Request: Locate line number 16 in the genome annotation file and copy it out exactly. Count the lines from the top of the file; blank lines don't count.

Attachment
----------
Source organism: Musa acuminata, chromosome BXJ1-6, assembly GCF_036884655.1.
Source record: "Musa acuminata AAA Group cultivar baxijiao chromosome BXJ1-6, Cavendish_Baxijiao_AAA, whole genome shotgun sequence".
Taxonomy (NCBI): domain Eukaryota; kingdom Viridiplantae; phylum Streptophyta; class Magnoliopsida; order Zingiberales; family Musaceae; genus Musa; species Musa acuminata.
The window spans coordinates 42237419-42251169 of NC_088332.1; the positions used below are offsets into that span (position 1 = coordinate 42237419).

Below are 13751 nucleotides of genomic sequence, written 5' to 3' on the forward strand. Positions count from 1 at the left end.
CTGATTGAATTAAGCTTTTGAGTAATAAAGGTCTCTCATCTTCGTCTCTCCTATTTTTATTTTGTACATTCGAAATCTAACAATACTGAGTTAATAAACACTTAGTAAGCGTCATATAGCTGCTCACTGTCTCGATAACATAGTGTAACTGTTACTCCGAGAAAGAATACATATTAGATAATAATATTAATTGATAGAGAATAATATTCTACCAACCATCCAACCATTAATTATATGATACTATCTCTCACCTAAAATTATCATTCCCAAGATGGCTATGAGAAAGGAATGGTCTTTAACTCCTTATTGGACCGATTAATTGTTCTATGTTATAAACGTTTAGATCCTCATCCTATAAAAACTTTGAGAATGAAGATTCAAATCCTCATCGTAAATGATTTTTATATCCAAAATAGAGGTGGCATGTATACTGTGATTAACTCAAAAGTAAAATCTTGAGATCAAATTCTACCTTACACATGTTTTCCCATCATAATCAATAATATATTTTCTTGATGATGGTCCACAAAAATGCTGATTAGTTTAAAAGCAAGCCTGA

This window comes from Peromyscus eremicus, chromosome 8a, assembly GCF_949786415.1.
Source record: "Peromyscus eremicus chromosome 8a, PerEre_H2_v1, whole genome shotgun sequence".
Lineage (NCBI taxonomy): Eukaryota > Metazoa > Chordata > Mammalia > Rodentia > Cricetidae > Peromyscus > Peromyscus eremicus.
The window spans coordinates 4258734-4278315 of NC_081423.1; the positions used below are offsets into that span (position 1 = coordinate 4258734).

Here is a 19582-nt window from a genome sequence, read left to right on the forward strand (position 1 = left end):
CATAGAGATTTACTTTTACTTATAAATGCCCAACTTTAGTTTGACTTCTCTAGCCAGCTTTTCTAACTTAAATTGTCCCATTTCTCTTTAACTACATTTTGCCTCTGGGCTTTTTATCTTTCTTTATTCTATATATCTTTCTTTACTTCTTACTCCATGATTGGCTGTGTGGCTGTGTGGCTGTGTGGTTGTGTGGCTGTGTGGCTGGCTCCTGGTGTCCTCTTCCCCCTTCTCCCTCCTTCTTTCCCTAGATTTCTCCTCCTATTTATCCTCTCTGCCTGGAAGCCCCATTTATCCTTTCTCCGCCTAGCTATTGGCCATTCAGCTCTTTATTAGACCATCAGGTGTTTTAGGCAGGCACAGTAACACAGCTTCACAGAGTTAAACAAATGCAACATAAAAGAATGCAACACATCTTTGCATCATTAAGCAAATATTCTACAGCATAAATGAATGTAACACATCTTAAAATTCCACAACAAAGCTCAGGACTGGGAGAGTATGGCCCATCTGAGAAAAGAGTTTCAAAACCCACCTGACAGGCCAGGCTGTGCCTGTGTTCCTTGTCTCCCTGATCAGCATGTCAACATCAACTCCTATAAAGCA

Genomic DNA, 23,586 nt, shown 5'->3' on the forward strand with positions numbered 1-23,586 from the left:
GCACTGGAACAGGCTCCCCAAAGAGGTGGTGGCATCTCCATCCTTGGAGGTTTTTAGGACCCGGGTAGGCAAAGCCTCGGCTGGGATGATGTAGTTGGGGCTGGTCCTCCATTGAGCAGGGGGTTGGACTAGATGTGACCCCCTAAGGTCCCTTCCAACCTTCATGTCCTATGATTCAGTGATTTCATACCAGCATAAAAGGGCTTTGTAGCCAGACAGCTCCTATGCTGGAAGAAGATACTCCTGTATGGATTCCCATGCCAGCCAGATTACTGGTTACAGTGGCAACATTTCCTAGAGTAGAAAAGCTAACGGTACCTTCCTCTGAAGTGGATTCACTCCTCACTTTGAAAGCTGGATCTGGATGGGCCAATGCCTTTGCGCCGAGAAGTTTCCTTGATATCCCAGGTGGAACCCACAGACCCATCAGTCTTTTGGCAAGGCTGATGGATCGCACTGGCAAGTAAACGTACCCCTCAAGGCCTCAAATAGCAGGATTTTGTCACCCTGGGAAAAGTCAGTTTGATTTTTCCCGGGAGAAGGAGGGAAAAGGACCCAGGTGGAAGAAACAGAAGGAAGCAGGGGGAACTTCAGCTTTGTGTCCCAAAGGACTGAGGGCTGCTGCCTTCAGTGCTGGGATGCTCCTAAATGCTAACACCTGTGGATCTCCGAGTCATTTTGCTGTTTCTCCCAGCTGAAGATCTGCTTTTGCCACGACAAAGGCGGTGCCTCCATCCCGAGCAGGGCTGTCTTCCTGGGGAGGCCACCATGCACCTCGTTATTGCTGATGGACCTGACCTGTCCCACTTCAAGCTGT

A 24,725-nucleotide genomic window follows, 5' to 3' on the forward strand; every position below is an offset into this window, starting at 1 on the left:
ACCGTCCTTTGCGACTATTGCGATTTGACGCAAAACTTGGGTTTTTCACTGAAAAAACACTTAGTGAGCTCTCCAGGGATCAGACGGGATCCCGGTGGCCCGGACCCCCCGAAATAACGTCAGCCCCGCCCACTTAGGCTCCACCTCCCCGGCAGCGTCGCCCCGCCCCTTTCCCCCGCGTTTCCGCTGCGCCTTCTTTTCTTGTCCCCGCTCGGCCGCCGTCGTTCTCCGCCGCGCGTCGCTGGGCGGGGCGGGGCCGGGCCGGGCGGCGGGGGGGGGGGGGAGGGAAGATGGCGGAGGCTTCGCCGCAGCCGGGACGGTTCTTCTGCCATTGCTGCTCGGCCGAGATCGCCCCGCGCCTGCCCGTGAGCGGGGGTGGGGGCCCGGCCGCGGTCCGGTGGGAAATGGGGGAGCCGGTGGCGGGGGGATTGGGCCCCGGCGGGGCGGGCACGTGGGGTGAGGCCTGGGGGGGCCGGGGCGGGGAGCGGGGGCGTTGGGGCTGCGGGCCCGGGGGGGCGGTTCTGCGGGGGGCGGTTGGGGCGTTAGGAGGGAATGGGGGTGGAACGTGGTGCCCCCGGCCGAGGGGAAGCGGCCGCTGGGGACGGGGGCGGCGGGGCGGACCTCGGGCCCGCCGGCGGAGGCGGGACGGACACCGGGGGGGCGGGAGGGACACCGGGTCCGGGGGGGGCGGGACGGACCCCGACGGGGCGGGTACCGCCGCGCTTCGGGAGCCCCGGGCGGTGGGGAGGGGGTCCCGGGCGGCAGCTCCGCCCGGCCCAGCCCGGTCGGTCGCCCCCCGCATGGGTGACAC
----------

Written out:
ACCGTCCTTTGCGACTATTGCGATTTGACGCAAAACTTGGGTTTTTCACTGAAAAAACACTTAGTGAGCTCTCCAGGGATCAGACGGGATCCCGGTGGCCCGGACCCCCCGAAATAACGTCAGCCCCGCCCACTTAGGCTCCACCTCCCCGGCAGCGTCGCCCCGCCCCTTTCCCCCGCGTTTCCGCTGCGCCTTCTTTTCTTGTCCCCGCTCGGCCGCCGTCGTTCTCCGCCGCGCGTCGCTGGGCGGGGCGGGGCCGGGCCGGGCGGCGGGGGGGGGGGGGAGGGAAGATGGCGGAGGCTTCGCCGCAGCCGGGACGGTTCTTCTGCCATTGCTGCTCGGCCGAGATCGCCCCGCGCCTGCCCGTGAGCGGGGGTGGGGGCCCGGCCGCGGTCCGGTGGGAAATGGGGGAGCCGGTGGCGGGGGGATTGGGCCCCGGCGGGGCGGGCACGTGGGGTGAGGCCTGGGGGGGCCGGGGCGGGGAGCGGGGGCGTTGGGGCTGCGGGCCCGGGGGGGCGGTTCTGCGGGGGGCGGTTGGGGCGTTAGGAGGGAATGGGGGTGGAACGTGGTGCCCCCGGCCGAGGGGAAGCGGCCGCTGGGGACGGGGGCGGCGGGGCGGACCTCGGGCCCGCCGGCGGAGGCGGGACGGACACCGGGGGGGCGGGAGGGACACCGGGTCCGGGGGGGGCGGGACGGACCCCGACGGGGCGGGTACCGCCGCGCTTCGGGAGCCCCGGGCGGTGGGGAGGGGGTCCCGGGCGGCAGCTCCGCCCGGCCCAGCCCGGTCGGTCGCCCCCCGCATGGGTGACAC